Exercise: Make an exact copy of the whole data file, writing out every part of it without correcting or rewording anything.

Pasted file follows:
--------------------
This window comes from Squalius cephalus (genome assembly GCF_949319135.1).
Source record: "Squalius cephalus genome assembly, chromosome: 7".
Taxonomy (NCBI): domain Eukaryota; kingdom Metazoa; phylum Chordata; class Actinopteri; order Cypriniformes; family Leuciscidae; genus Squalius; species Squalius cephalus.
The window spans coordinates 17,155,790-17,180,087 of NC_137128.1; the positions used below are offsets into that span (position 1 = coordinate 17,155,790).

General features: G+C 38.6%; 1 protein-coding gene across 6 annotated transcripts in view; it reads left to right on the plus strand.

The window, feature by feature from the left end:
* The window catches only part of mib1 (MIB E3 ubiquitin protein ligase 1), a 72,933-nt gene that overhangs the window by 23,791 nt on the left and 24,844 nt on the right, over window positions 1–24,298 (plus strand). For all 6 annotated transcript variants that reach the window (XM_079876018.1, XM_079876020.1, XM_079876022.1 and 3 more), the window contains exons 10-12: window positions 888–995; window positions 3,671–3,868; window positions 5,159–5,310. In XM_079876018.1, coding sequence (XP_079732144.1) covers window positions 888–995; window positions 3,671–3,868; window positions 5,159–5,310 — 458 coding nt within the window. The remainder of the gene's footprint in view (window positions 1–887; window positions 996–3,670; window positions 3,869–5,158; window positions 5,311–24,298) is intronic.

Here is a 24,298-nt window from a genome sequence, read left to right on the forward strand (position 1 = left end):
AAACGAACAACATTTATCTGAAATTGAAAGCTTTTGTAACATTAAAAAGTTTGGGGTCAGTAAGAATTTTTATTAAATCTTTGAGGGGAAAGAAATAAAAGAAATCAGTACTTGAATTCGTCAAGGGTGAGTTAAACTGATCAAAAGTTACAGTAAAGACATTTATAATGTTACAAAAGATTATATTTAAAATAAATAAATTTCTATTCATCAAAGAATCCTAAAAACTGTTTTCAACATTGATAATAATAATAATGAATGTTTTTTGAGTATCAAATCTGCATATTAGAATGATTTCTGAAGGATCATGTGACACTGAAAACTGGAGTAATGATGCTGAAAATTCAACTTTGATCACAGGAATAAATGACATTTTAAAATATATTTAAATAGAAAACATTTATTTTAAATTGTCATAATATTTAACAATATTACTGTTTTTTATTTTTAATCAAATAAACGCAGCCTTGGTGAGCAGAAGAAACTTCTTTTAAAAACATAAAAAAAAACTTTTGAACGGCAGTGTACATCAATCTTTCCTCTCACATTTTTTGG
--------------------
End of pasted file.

This window comes from Squalius cephalus (genome assembly GCF_949319135.1).
Source record: "Squalius cephalus genome assembly, chromosome: 7".
Taxonomy (NCBI): domain Eukaryota; kingdom Metazoa; phylum Chordata; class Actinopteri; order Cypriniformes; family Leuciscidae; genus Squalius; species Squalius cephalus.
The window spans coordinates 17,155,790-17,180,087 of NC_137128.1; the positions used below are offsets into that span (position 1 = coordinate 17,155,790).

General features: G+C 38.6%; 1 protein-coding gene across 6 annotated transcripts in view; it reads left to right on the plus strand.

The window, feature by feature from the left end:
* The window catches only part of mib1 (MIB E3 ubiquitin protein ligase 1), a 72,933-nt gene that overhangs the window by 23,791 nt on the left and 24,844 nt on the right, over window positions 1–24,298 (plus strand). For all 6 annotated transcript variants that reach the window (XM_079876018.1, XM_079876020.1, XM_079876022.1 and 3 more), the window contains exons 10-12: window positions 888–995; window positions 3,671–3,868; window positions 5,159–5,310. In XM_079876018.1, coding sequence (XP_079732144.1) covers window positions 888–995; window positions 3,671–3,868; window positions 5,159–5,310 — 458 coding nt within the window. The remainder of the gene's footprint in view (window positions 1–887; window positions 996–3,670; window positions 3,869–5,158; window positions 5,311–24,298) is intronic.

Here is a 24,298-nt window from a genome sequence, read left to right on the forward strand (position 1 = left end):
AAACGAACAACATTTATCTGAAATTGAAAGCTTTTGTAACATTAAAAAGTTTGGGGTCAGTAAGAATTTTTATTAAATCTTTGAGGGGAAAGAAATAAAAGAAATCAGTACTTGAATTCGTCAAGGGTGAGTTAAACTGATCAAAAGTTACAGTAAAGACATTTATAATGTTACAAAAGATTATATTTAAAATAAATAAATTTCTATTCATCAAAGAATCCTAAAAACTGTTTTCAACATTGATAATAATAATAATGAATGTTTTTTGAGTATCAAATCTGCATATTAGAATGATTTCTGAAGGATCATGTGACACTGAAAACTGGAGTAATGATGCTGAAAATTCAACTTTGATCACAGGAATAAATGACATTTTAAAATATATTTAAATAGAAAACATTTATTTTAAATTGTCATAATATTTAACAATATTACTGTTTTTTATTTTTAATCAAATAAACGCAGCCTTGGTGAGCAGAAGAAACTTCTTTTAAAAACATAAAAAAAAACTTTTGAACGGCAGTGTACATCAATCTTTCCTCTCACATTTTTTGG